The office industry showed signs of trouble prior to the pandemic as workers fled major cities due to increasing housing costs.
This led the world’s largest tech companies, such as Amazon and Google, to split their headquarters across various locations to have better access to talent in other areas.
However, remote working capabilities now allow people to earn high salaries from practically anywhere, whether that be cities or rural areas.
Workers have also expressed that their workspace does not meet their everyday needs. In fact, Leesman, a firm that measures employee experiences, found that 40% of 719,000 respondents felt their office did not enable productivity.
When the pandemic hit and millions were forced to work from home, many professionals had a realization of what they needed out of the workspace.
Some decided that working from home was their preferable choice, while others realized that having a flexible office closer to their homes would help them achieve more within their personal and professional lives.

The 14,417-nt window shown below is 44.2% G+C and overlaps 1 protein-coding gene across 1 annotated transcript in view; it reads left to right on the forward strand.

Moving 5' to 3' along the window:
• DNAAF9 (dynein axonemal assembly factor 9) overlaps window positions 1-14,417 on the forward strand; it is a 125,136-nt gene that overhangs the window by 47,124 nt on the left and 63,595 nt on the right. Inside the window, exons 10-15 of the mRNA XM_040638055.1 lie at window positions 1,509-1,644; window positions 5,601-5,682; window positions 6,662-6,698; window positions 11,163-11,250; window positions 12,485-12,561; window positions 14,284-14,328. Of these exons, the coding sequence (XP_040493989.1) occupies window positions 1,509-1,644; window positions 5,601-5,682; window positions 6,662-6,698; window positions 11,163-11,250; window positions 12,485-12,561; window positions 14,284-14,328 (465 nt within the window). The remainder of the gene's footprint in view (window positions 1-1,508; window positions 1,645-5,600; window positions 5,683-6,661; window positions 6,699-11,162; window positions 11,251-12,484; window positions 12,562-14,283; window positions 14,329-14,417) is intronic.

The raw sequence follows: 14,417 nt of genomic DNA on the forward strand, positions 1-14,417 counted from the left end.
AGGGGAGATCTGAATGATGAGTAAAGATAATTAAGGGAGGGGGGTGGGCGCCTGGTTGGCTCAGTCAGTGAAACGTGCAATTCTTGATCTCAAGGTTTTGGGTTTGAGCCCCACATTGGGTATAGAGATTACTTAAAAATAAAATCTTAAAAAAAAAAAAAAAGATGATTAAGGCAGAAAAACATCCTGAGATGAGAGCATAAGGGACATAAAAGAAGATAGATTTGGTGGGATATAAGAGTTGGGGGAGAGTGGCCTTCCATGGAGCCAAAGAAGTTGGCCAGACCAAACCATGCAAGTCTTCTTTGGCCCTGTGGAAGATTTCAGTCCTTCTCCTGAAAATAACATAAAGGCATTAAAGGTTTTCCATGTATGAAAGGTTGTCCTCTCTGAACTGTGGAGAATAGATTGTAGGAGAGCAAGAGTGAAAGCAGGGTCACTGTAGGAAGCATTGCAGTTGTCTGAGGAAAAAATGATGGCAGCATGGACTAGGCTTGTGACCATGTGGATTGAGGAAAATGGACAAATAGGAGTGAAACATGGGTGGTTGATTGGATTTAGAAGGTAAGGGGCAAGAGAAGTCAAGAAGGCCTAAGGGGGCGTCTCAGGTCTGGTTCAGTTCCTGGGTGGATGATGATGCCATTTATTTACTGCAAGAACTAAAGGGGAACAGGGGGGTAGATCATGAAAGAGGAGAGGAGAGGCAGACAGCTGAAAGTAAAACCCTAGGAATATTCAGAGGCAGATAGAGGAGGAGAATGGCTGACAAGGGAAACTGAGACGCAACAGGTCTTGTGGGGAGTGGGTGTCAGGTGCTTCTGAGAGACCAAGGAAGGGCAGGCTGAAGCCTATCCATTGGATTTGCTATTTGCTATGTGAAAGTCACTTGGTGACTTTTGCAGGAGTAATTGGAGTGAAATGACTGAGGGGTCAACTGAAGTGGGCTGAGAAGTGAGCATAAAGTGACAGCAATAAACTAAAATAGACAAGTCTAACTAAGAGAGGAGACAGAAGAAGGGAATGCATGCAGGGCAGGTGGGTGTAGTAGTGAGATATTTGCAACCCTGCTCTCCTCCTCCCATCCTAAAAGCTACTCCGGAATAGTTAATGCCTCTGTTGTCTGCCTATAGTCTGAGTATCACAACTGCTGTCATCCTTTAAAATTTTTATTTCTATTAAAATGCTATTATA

But what does this mean for the office market as a whole? While vacancy rates have skyrocketed over the last several months, companies like Google and Facebook have recently signed new leases.
However, these large firms typically plan hiring strategies years in advance. Knowing this, it is safe to assume that overall demand for traditional offices will slowly decline.
Of course, this does not mean that the office is dead. Instead, it will likely be more distributed across various neighborhoods and cities to allow employees to avoid long commutes, while still having a physical workspace to come into.